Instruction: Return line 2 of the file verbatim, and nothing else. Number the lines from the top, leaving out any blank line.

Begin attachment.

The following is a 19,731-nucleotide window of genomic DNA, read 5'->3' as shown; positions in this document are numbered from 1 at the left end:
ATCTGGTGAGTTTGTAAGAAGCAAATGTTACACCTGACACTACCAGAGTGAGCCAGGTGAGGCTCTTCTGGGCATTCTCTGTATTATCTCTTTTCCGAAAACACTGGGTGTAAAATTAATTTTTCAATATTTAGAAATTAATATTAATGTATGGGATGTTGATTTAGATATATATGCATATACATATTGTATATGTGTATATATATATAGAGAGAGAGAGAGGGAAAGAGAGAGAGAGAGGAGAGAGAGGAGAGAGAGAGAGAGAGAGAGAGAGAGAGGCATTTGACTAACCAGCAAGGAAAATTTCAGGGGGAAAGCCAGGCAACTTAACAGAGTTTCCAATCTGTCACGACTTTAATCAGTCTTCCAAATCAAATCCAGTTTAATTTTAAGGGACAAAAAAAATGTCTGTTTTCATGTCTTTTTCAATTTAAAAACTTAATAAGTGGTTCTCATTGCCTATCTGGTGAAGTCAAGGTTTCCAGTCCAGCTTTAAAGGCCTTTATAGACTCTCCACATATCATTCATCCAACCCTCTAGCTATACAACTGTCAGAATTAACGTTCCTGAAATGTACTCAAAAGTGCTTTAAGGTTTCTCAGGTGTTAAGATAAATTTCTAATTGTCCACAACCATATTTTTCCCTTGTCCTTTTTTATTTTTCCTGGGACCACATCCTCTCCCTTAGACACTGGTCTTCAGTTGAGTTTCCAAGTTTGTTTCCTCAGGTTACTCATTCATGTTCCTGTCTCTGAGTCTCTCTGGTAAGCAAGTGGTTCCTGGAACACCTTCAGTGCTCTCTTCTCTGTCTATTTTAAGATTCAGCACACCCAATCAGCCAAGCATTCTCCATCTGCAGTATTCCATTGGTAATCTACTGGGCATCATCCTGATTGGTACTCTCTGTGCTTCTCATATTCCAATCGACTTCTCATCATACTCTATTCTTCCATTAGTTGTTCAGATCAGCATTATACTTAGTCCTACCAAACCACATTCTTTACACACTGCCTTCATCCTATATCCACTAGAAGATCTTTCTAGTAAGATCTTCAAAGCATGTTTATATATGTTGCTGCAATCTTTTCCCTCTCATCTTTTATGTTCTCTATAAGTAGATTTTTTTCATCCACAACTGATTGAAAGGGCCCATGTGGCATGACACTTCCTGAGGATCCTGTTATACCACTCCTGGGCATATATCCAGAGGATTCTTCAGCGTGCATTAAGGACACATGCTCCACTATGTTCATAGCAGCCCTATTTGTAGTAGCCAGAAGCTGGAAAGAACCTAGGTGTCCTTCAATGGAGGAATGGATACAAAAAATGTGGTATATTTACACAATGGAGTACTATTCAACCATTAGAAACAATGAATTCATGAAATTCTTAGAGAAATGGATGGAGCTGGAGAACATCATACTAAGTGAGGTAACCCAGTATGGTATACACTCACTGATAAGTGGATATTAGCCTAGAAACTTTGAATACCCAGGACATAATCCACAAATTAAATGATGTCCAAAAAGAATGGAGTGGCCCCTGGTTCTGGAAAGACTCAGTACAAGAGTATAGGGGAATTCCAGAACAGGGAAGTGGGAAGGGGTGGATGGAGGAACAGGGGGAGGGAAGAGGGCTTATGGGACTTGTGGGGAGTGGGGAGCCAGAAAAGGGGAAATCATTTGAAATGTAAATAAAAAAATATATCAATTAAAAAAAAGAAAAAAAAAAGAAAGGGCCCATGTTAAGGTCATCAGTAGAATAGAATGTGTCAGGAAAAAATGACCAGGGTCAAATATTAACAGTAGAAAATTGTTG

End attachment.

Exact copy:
ATCTGGTGAGTTTGTAAGAAGCAAATGTTACACCTGACACTACCAGAGTGAGCCAGGTGAGGCTCTTCTGGGCATTCTCTGTATTATCTCTTTTCCGAAAACACTGGGTGTAAAATTAATTTTTCAATATTTAGAAATTAATATTAATGTATGGGATGTTGATTTAGATATATATGCATATACATATTGTATATGTGTATATATATATAGAGAGAGAGAGAGGGAAAGAGAGAGAGAGAGGAGAGAGAGGAGAGAGAGAGAGAGAGAGAGAGAGAGAGGCATTTGACTAACCAGCAAGGAAAATTTCAGGGGGAAAGCCAGGCAACTTAACAGAGTTTCCAATCTGTCACGACTTTAATCAGTCTTCCAAATCAAATCCAGTTTAATTTTAAGGGACAAAAAAAATGTCTGTTTTCATGTCTTTTTCAATTTAAAAACTTAATAAGTGGTTCTCATTGCCTATCTGGTGAAGTCAAGGTTTCCAGTCCAGCTTTAAAGGCCTTTATAGACTCTCCACATATCATTCATCCAACCCTCTAGCTATACAACTGTCAGAATTAACGTTCCTGAAATGTACTCAAAAGTGCTTTAAGGTTTCTCAGGTGTTAAGATAAATTTCTAATTGTCCACAACCATATTTTTCCCTTGTCCTTTTTTATTTTTCCTGGGACCACATCCTCTCCCTTAGACACTGGTCTTCAGTTGAGTTTCCAAGTTTGTTTCCTCAGGTTACTCATTCATGTTCCTGTCTCTGAGTCTCTCTGGTAAGCAAGTGGTTCCTGGAACACCTTCAGTGCTCTCTTCTCTGTCTATTTTAAGATTCAGCACACCCAATCAGCCAAGCATTCTCCATCTGCAGTATTCCATTGGTAATCTACTGGGCATCATCCTGATTGGTACTCTCTGTGCTTCTCATATTCCAATCGACTTCTCATCATACTCTATTCTTCCATTAGTTGTTCAGATCAGCATTATACTTAGTCCTACCAAACCACATTCTTTACACACTGCCTTCATCCTATATCCACTAGAAGATCTTTCTAGTAAGATCTTCAAAGCATGTTTATATATGTTGCTGCAATCTTTTCCCTCTCATCTTTTATGTTCTCTATAAGTAGATTTTTTTCATCCACAACTGATTGAAAGGGCCCATGTGGCATGACACTTCCTGAGGATCCTGTTATACCACTCCTGGGCATATATCCAGAGGATTCTTCAGCGTGCATTAAGGACACATGCTCCACTATGTTCATAGCAGCCCTATTTGTAGTAGCCAGAAGCTGGAAAGAACCTAGGTGTCCTTCAATGGAGGAATGGATACAAAAAATGTGGTATATTTACACAATGGAGTACTATTCAACCATTAGAAACAATGAATTCATGAAATTCTTAGAGAAATGGATGGAGCTGGAGAACATCATACTAAGTGAGGTAACCCAGTATGGTATACACTCACTGATAAGTGGATATTAGCCTAGAAACTTTGAATACCCAGGACATAATCCACAAATTAAATGATGTCCAAAAAGAATGGAGTGGCCCCTGGTTCTGGAAAGACTCAGTACAAGAGTATAGGGGAATTCCAGAACAGGGAAGTGGGAAGGGGTGGATGGAGGAACAGGGGGAGGGAAGAGGGCTTATGGGACTTGTGGGGAGTGGGGAGCCAGAAAAGGGGAAATCATTTGAAATGTAAATAAAAAAATATATCAATTAAAAAAAAGAAAAAAAAAAGAAAGGGCCCATGTTAAGGTCATCAGTAGAATAGAATGTGTCAGGAAAAAATGACCAGGGTCAAATATTAACAGTAGAAAATTGTTG